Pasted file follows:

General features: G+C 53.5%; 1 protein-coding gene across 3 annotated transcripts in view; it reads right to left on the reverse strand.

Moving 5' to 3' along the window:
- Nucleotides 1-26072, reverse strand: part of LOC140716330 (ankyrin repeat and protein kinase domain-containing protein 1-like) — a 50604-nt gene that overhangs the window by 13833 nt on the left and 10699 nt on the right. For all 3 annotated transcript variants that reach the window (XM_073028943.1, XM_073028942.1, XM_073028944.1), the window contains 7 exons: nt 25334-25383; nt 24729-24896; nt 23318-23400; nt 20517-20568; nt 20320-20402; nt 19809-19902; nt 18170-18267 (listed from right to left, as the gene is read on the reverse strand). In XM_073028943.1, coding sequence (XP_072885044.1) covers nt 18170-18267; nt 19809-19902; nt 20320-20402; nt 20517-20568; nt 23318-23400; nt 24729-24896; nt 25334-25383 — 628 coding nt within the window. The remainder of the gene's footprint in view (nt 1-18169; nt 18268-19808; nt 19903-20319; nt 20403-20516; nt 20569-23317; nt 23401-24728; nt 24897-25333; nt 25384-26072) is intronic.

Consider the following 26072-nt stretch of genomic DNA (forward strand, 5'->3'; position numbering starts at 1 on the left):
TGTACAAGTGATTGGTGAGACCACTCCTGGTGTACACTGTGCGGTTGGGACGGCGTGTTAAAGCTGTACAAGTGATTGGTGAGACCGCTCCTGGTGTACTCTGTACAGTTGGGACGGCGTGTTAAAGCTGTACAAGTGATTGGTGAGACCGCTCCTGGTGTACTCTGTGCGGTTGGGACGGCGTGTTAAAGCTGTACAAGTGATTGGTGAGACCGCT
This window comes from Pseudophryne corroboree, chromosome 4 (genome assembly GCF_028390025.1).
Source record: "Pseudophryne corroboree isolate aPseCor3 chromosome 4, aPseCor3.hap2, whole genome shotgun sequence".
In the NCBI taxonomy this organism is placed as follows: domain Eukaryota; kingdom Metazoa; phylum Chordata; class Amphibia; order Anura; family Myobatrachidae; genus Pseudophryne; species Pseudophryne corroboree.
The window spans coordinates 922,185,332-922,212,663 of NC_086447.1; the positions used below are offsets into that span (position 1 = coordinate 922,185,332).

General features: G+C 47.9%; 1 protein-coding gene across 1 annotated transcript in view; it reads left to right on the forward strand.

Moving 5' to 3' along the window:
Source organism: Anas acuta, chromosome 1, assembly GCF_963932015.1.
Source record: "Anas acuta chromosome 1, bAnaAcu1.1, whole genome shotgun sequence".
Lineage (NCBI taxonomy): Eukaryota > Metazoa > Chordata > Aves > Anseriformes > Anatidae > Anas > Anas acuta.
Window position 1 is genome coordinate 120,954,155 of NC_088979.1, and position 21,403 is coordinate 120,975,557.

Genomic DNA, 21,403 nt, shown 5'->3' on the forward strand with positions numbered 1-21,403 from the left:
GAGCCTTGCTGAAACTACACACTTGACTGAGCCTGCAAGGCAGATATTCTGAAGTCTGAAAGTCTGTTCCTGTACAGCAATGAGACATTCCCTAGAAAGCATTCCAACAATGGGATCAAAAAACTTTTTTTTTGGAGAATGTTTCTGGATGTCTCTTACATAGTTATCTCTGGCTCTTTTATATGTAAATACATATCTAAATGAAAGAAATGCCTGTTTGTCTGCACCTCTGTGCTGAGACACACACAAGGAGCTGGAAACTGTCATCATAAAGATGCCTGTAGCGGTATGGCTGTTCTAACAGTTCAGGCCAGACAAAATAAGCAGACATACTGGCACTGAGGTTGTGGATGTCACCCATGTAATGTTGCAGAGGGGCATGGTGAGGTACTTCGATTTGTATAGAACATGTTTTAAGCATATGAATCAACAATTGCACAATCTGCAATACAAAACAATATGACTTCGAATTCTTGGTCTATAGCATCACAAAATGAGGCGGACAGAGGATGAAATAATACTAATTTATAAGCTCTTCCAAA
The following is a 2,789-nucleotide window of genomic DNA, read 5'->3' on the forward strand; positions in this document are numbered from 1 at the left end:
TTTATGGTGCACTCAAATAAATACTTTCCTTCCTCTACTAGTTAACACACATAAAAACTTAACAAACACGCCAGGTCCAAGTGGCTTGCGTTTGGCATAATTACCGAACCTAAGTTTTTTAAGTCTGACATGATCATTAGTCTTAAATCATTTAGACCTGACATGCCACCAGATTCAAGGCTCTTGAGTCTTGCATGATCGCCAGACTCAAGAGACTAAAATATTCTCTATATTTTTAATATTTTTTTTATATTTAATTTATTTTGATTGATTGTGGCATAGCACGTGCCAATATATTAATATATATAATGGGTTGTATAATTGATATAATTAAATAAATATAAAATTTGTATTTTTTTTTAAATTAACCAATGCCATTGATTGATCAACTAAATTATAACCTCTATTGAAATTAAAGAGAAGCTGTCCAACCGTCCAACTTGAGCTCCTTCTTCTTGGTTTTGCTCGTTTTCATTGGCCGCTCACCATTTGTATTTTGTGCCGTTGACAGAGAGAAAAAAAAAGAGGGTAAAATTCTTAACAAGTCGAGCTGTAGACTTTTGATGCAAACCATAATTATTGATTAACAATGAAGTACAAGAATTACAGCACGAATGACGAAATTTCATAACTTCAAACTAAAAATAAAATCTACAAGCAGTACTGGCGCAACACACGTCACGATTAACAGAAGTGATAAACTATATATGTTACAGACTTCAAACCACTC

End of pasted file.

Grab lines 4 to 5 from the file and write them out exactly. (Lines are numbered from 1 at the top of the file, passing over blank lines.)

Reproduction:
Consider the following 26072-nt stretch of genomic DNA (forward strand, 5'->3'; position numbering starts at 1 on the left):
TGTACAAGTGATTGGTGAGACCACTCCTGGTGTACACTGTGCGGTTGGGACGGCGTGTTAAAGCTGTACAAGTGATTGGTGAGACCGCTCCTGGTGTACTCTGTACAGTTGGGACGGCGTGTTAAAGCTGTACAAGTGATTGGTGAGACCGCTCCTGGTGTACTCTGTGCGGTTGGGACGGCGTGTTAAAGCTGTACAAGTGATTGGTGAGACCGCT